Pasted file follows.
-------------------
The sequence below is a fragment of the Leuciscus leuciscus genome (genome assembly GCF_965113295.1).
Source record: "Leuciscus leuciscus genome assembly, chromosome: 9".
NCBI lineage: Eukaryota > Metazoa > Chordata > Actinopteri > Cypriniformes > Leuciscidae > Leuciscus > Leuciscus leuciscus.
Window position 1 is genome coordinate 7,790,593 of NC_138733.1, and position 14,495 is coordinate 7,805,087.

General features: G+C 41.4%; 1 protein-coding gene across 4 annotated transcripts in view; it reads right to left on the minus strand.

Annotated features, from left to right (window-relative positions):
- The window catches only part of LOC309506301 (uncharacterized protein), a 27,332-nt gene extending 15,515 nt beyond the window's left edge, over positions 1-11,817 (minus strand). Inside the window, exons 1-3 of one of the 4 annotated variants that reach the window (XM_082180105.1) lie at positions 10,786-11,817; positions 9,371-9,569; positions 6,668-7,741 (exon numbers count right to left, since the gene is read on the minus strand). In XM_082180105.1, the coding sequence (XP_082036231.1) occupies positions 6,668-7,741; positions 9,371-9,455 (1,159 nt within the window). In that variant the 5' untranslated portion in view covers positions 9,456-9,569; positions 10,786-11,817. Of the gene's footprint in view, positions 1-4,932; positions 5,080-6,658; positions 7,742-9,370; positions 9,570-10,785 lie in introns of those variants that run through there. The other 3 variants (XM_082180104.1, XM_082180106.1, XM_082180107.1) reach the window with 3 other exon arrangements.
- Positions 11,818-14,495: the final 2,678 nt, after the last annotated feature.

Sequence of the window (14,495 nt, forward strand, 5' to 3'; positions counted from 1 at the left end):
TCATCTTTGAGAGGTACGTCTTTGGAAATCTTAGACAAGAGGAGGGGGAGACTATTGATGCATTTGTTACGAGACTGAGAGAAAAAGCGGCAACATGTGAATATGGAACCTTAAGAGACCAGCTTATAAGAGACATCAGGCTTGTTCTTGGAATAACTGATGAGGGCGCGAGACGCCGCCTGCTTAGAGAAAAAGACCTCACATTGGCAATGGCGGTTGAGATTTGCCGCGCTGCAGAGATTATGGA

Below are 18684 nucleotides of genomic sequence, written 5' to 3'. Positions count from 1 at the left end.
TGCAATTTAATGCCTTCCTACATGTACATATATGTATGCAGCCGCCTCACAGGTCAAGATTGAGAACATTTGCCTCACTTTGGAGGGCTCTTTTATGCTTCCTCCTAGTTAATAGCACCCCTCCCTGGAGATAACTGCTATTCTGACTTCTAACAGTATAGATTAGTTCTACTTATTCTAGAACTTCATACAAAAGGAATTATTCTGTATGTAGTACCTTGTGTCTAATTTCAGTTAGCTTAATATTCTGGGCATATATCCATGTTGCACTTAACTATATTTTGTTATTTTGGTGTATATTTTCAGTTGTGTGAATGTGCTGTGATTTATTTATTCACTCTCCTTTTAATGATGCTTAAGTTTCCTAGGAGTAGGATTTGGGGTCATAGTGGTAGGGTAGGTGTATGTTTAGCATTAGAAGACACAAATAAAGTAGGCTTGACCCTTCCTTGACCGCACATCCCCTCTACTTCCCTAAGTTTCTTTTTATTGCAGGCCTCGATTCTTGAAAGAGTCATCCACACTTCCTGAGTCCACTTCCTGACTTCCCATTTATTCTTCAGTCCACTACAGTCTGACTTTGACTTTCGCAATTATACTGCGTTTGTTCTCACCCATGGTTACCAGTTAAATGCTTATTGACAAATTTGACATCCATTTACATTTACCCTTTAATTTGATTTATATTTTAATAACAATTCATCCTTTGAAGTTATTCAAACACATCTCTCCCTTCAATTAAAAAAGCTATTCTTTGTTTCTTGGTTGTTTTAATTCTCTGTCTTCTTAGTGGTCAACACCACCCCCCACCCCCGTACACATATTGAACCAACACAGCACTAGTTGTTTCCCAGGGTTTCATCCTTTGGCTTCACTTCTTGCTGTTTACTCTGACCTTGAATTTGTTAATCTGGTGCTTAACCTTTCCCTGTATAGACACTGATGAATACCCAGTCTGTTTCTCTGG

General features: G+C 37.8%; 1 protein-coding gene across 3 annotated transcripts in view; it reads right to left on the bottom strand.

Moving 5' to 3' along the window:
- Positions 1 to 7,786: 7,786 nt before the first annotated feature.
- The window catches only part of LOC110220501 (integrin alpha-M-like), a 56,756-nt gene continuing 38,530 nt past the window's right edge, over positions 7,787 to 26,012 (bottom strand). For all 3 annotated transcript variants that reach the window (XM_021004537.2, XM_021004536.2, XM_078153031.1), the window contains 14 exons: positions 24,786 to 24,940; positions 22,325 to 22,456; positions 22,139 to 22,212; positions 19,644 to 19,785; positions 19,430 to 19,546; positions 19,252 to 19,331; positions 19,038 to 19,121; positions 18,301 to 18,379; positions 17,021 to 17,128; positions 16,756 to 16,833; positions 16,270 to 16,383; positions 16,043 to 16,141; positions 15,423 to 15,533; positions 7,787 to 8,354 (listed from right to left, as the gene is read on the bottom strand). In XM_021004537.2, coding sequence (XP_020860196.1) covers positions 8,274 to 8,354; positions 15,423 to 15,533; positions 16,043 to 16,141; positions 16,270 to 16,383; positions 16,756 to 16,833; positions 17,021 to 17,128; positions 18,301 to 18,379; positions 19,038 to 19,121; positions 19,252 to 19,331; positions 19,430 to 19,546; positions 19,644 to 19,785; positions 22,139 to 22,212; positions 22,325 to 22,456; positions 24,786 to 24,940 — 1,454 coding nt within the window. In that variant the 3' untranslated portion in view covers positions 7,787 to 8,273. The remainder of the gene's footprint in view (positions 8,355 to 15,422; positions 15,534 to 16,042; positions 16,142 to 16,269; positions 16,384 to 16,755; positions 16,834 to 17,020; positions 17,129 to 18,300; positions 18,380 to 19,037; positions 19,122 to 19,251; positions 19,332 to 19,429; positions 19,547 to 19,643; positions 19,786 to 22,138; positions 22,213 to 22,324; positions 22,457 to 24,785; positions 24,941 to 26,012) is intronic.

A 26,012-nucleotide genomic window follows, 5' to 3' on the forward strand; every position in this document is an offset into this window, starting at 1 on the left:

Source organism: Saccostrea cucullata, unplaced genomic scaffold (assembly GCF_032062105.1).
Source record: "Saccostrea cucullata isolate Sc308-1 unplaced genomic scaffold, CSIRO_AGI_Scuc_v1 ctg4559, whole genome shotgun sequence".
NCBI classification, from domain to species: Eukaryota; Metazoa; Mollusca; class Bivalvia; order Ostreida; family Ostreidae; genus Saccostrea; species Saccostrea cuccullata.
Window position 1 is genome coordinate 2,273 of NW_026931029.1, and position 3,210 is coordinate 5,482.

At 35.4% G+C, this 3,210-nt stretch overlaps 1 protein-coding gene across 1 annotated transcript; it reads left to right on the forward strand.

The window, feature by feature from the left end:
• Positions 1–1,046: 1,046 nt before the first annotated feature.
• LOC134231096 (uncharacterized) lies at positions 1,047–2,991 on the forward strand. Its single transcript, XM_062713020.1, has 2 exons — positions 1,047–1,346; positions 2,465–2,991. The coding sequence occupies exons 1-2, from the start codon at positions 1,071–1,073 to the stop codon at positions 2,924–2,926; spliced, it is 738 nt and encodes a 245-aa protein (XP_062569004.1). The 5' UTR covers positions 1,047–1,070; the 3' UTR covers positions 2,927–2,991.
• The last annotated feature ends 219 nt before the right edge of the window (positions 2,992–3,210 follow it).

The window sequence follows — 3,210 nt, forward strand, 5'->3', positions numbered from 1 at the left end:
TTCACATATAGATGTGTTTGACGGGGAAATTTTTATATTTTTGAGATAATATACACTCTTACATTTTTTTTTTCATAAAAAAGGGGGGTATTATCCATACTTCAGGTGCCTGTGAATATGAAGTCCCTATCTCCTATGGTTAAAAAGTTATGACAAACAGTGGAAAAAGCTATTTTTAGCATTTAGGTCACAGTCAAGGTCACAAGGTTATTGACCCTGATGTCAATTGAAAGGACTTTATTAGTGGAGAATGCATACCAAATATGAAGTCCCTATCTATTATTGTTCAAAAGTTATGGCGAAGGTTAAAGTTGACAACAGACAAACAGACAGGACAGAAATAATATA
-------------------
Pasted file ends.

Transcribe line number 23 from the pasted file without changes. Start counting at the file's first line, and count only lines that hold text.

The window, feature by feature from the left end: